by David Poole at the eMog Pub July 7, 2005

The LUCAS 17TN is available in four frequencies and many different versions.  If you open it up you will see that the PCB part numbers vary from LUCAS TXA through TXB, TXC and TXD (I think).  I do not know what the different versions mean, but I think they all should work.  The frequency is designed to fit in with the overall bandwidth allocation in the target country, as shown below:
224.5 MHz 315.0 MHz 418 MHz 433.9 MHz
changed to Europe 433.9mhz after 1995
but not France or Italy 

It is probably obvious that the LUCAS 10AS is also available in four frequencies, and that the PLIP must match the 10AS for it to work.  The frequency is not shown on the outside of the PLIP (at least not on mine) but if you open it up you can see that there is a small metal canister (round on earlier version, square on later ones).  This is part of a Surface Acoustic Wave (SAW) oscillator circuit, and you can tell the frequency from the part number.  The round cans have part numbers 1239 for 315MHz. and 1207 for 433.92 MHz.  The only square can I have found is mine and it is part number 2704 and 315 MHz, as you might expect from the table above, but a SAW product search showed that a similar device for 433.92 MHz had part number R 2701.

I assume that you must have a 418 or 433.9 MHz system, and I think that you should open the new PLIP and check that it is 433.9 MHz – and it is the same frequency as your old one.  If you get past that stage your dealer should be able program it – but although I have heard of the Autologic system I have never used (or even seen) it in action.  But the procedure should be fairly simple - get them to go the “PLIP Programming (Learn) Mode” of the 10AS and then press the PLIP “repeatedly” until either the relay clicks or the LED flashes (it is meant to be the hazards but they are not connected on the Plus 8).

And if that does not work?  Then I would reset the 10AS (Set to default) and then set all the parameters as I have documented in the presentation that I will send you, and after that carry out a “GEMS Security Learn” procedure.  You might want to get a Rovacom with the GEMS and Lucas 10AS modules at some time.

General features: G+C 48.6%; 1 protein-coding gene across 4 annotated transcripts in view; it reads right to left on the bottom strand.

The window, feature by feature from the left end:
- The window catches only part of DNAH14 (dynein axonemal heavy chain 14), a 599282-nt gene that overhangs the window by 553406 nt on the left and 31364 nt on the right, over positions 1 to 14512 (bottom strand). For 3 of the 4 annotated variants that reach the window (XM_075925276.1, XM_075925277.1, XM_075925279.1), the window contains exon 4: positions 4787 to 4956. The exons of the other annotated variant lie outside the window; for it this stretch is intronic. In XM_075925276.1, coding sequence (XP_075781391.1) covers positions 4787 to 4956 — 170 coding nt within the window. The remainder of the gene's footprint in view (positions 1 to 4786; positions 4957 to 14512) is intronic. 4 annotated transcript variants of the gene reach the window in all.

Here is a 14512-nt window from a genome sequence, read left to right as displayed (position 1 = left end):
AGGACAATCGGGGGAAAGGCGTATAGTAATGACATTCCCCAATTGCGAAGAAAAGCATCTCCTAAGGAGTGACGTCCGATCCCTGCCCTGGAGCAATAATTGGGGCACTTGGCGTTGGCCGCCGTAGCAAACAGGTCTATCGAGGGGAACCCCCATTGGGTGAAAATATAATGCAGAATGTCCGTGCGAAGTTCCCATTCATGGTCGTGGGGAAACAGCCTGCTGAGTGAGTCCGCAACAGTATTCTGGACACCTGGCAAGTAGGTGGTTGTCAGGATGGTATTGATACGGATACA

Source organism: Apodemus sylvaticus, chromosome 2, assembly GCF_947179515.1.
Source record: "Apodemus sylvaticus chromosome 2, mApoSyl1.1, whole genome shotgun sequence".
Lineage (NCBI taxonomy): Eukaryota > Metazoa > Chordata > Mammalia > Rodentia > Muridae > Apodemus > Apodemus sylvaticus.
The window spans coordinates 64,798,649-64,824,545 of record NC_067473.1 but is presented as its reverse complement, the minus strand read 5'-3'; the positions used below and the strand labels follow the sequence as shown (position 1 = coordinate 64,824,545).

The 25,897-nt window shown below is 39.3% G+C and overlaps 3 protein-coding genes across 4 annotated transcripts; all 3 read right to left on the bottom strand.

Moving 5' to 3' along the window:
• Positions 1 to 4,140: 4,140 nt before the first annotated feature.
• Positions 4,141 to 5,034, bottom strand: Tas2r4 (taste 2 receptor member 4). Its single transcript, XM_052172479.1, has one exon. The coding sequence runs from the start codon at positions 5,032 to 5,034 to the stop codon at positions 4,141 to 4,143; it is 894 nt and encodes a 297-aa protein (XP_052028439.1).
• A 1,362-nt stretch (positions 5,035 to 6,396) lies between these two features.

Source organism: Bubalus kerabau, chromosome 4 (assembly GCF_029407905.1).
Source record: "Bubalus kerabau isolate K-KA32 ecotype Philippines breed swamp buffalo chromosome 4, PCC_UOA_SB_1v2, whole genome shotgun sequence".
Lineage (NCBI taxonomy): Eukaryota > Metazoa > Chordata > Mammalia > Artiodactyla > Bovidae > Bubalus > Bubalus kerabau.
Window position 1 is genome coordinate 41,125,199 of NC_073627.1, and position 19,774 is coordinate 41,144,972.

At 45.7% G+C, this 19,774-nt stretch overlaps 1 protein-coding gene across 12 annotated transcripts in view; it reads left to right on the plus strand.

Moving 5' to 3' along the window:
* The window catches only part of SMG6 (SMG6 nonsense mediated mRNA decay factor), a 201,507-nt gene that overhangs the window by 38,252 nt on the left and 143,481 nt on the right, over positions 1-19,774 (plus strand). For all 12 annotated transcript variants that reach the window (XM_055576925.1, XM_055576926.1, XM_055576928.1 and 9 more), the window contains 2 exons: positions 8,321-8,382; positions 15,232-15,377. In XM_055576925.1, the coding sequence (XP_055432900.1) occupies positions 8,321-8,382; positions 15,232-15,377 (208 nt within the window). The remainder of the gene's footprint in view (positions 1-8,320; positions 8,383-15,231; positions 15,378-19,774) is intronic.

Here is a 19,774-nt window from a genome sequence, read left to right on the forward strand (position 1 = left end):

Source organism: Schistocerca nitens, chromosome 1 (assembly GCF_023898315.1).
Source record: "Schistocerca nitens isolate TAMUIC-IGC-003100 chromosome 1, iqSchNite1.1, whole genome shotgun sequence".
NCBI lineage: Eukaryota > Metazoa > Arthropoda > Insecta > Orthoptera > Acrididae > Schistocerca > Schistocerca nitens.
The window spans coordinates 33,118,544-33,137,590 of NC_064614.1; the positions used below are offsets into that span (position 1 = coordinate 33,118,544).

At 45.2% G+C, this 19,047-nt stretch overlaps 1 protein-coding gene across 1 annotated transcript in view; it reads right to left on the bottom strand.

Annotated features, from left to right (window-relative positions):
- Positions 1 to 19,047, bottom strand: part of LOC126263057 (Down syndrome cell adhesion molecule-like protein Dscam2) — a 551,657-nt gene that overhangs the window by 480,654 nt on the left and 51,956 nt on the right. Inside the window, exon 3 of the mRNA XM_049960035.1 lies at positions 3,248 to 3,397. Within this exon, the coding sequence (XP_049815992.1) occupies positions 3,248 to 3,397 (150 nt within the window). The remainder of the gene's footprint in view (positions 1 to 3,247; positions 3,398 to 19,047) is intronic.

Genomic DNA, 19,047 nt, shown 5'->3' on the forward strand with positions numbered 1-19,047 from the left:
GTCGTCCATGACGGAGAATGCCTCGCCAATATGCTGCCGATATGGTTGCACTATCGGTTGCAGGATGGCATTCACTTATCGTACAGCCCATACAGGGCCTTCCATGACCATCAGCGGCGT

But if you pursue the local garage option I would take your mobile phone and have a ride home available…. If you are going to get them to program the PLIP, I would get them to check the GEMS settings, the DTCs and the idle settings at the same time since it should not cost any more while they have it coupled up to TestBook, Rovacom or AutoLogic.

If you need a spare remote (called a PLIP by LR).  The remote can be obtained from Atlantic British (, Part Number YWX101230G, Two Button Remote, Discovery I, for $104.95 (yes I know – ouch).  In the UK, Check with Rpi or Rimmer. Or, if you have a friendly LR dealer they can get a PLIP for you too, and can easily program your Lucas 10AS for the new PLIP, and they can probably get a key for you at the same time. There are also plenty of them on

Here is one that has been succesfully tried.
found by Lorne Goldman May 21, 2006

from the eMog Pub, July 31, 2008

GoMoG has run across a number of  4/4s with an immobilizer issues. The Ford Morgans from 1999 use a key that is a melange of efforts and designs from  4-5 companies; Ford, Land Rover, Valeo, Morgan and likely another aftermarket supplier.

The keys are made by Valeo to LR specs but the security system (immobilizer) is Ford, represented by a chip glued in position to the key. When the little  chip falls off, the key will not start your Morgan. If you find it, you can re-glue it on and all's well.

So point one is to check your keys and their chips. It would be wise to  carry a tube of instant glue and a spare key because the only instant solution
to a missing chip is another key or a long tow home.

If you have lost the chip or want a spare,  you have two options (or less outside the UK). You can contact the Factory. They will normally offer you or dealer a full new key ignition system (with new keys) This is very costly and a long install. However, the parts for the key only are MDE1986 (the key) and MDE1987 and you can have your dealer to sepcifically order these only. If this works, it is a convenient source but very expensive.

However, any decent locksmith can help you out. Once they know where the key comes from (above) , they can get a "blank" in no time for your existing keys. I have been told by a number of dealers that it is easy for a locksmith to work out how to attach the Ford chip (for a negligible cost).

To program the new key, take the master key and insert it three times into the ignition, then insert the newly made for Morgan key. This will transfer the programming from the master to the new key's chip.